FHIR profiling refers to creating a subset of FHIR resources specific to a particular use case. It involves selecting relevant resources, defining their constraints, and building extensions. Profiling enhances the interoperability of health applications. 

Profiles define constraints and customizations of FHIR resources. Therefore, profiling is the essential FHIR aspect that allows for correctly representing any healthcare context, even if it goes beyond the core FHIR specification. However, the profiling process may seem difficult to those new to the FHIR standard. The Kodjin FHIR Profiler is a free profiling tool to automate and speed up the profiling process.

Mapping Healthcare Data

Due to the vast amount and diversity of healthcare data models, developers of new healthcare applications may face challenges trying to leverage this data. Thankfully, the FHIR standard provides standardized ways of unlocking the power of health data and facilitating interoperability

Mapping is one of the ways the FHIR standard simplifies the lives of health IT app creators. Mapping is the process of converting data from one format to another, for example convertion to UCUM format. FHIR allows developers to map healthcare data to FHIR data models, making it easy to integrate and exchange data with other FHIR-based systems.

Moreover, it helps to improve data quality in healthcare since mapping ensures the data meets the requirements of the FHIR standard. In addition, when the data is exchanged in a unified format, it reduces the possibility of errors to a minimum.


By collaborating with Edenlab, you ensure your data is mapped according to the HL7 FHIR data standard by certified FHIR experts. Our specialists apply proven methodologies to standardize, structure, and prepare the data for exchange between systems and applications.

Earlier, we described mapping healthcare data to HL7 FHIR resources for improved interoperability. There, you can find out how we created the Kodjin FHIR Data Mapper. The main function of the Kodjin FHIR Data Mapper is to map from proprietary data standards or HL7 v2/v3 into FHIR. The Kodjin mapper utilizes the Liquid template language written in Rust, which makes the implementation easy and straightforward.

FHIR-FIRST MOBILE APPLICATION FOR ADVANCED ACCESSIBILITY AND CONTROL OF HEALTHCARE DATA

Thanks to popular web technologies in the FHIR toolkit, more developers can enter the healthcare domain with innovative, user-friendly IT solutions and enrich the range of healthcare data management applications. 

The personal healthcare app “Turbota” perfectly illustrates how to use FHIR when developing a patient-centered healthcare mobile application. For the Tubrota use case, the team of professionals at Edenlab used FHIR to integrate various sources of medical data, including the Ukrainian eHealth system, into a single Health Wallet accessible to patients.

The main goal of the Turbota project was overcoming the following challenges:

  • Patients can only register for medical services through a doctor in person, not online;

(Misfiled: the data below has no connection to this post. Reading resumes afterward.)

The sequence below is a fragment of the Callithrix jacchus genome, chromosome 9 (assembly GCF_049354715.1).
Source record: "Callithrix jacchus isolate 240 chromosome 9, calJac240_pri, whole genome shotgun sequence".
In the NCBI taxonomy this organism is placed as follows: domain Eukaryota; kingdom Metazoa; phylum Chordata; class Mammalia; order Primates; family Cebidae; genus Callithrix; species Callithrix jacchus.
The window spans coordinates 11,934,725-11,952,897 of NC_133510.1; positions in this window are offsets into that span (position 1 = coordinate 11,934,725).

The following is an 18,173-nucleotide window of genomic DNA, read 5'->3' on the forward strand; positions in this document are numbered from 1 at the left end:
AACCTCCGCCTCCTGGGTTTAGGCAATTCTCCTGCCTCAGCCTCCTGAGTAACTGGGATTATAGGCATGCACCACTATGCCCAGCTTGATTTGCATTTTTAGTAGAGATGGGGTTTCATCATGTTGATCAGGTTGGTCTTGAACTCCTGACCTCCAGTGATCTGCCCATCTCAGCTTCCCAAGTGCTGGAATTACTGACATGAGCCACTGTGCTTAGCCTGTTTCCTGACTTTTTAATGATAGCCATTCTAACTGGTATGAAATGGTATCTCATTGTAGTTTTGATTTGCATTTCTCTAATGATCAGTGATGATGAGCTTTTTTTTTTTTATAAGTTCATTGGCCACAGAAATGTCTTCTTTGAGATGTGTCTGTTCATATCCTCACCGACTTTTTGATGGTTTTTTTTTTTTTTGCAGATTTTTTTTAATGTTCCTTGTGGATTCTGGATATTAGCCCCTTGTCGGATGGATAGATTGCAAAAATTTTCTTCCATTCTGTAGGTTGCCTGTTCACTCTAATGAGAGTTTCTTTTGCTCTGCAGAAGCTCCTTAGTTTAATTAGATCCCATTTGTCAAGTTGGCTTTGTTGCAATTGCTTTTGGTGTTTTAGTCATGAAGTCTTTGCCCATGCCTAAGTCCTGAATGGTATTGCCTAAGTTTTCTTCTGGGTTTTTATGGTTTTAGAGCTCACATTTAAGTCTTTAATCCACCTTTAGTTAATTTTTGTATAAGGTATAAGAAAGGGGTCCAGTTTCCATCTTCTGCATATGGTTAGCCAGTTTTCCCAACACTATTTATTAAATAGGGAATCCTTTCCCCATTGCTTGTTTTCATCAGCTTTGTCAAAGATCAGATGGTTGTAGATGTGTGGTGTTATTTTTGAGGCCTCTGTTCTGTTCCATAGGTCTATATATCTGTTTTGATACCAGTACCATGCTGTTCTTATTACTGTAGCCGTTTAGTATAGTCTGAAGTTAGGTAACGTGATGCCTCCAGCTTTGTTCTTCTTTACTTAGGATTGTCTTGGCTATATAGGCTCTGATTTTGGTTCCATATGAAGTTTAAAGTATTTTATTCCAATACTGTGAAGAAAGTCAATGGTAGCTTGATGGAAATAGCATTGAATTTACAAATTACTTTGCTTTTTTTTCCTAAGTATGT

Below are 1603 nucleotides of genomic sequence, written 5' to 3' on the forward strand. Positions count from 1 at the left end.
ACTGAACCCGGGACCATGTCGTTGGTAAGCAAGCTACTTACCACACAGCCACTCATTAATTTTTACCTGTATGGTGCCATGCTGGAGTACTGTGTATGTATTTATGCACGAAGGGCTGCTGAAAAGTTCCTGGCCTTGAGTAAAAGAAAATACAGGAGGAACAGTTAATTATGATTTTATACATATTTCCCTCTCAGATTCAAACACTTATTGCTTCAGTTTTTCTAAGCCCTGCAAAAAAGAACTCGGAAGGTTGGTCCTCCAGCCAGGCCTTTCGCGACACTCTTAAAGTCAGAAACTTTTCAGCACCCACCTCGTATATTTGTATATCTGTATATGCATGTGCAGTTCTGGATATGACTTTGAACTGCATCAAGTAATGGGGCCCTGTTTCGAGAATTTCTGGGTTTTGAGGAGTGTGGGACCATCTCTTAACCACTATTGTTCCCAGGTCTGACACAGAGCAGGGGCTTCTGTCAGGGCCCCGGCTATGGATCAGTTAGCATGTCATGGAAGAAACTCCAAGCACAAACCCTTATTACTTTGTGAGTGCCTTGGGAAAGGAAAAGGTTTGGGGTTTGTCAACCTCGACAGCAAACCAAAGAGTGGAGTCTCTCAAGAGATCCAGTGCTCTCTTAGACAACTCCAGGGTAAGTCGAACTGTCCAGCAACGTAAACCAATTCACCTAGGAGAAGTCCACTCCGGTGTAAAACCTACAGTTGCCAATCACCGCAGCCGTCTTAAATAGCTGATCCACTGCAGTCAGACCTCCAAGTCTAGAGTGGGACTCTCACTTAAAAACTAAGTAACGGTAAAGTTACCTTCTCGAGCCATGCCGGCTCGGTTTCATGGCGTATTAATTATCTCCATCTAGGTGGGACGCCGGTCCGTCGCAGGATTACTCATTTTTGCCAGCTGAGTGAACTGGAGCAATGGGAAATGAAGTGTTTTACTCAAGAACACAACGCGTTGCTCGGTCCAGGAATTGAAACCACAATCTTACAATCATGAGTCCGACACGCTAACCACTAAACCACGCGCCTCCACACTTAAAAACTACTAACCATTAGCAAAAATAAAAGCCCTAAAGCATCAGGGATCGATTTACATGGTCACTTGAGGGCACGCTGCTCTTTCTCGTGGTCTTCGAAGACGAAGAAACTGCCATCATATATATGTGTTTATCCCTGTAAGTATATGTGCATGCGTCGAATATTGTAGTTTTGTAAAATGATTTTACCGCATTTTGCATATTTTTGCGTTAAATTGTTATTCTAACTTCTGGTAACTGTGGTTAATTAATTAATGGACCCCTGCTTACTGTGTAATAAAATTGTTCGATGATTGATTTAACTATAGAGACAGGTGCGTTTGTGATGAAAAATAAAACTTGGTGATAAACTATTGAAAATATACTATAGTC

• The declaration signing can be performed only in a hospital;
  • Patients cannot change their data or/and manage access to their medical data without a doctor;
  • e-Prescription and e-Referral are available only as codes in SMS. Patients must read the code from the SMS to obtain medicines or services at the medical facility. Additionally, doctors must print paper versions of the documents to ensure patients can see the precise prescription.

The app employs third-party services like Google and Apple for authentication and encrypts the user’s data on the backend. Turbota’s patient-centered approach empowers users to manage their medical history, locate primary healthcare doctors, sign declarations with healthcare professionals, and receive prescribed medicine or medical services.

The app offers personalized health trackers, a health diary, and a bot that gives advice based on the user’s symptoms or requests. In addition, the Turbota app enables users to upload medical documents, search for or order medications, find specialized care professionals or services, and manage their medical records and events.

Another important task was to add and maintain the interoperability of the data and ensure the possibility of technically connecting to as many medical data sources as needed. The team used the turnkey, event-driven Kodjin FHIR Server for storing data from different sources. 

Thanks to the server, the team created a user-friendly application that can easily connect with the Ukrainian e-Health system. Hence, FHIR is a universal solution that can work for national-level projects (e.g., national e-Health system) and mobile application development. 

If the complexity of the FHIR standard is the only thing stopping you from putting a new healthcare app on the market, then do not hesitate to contact us. Edenlab’s FHIR experts will create a scalable solution tailored to your unique requirements while focusing on the quality and defined budget limit.

More article about FHIR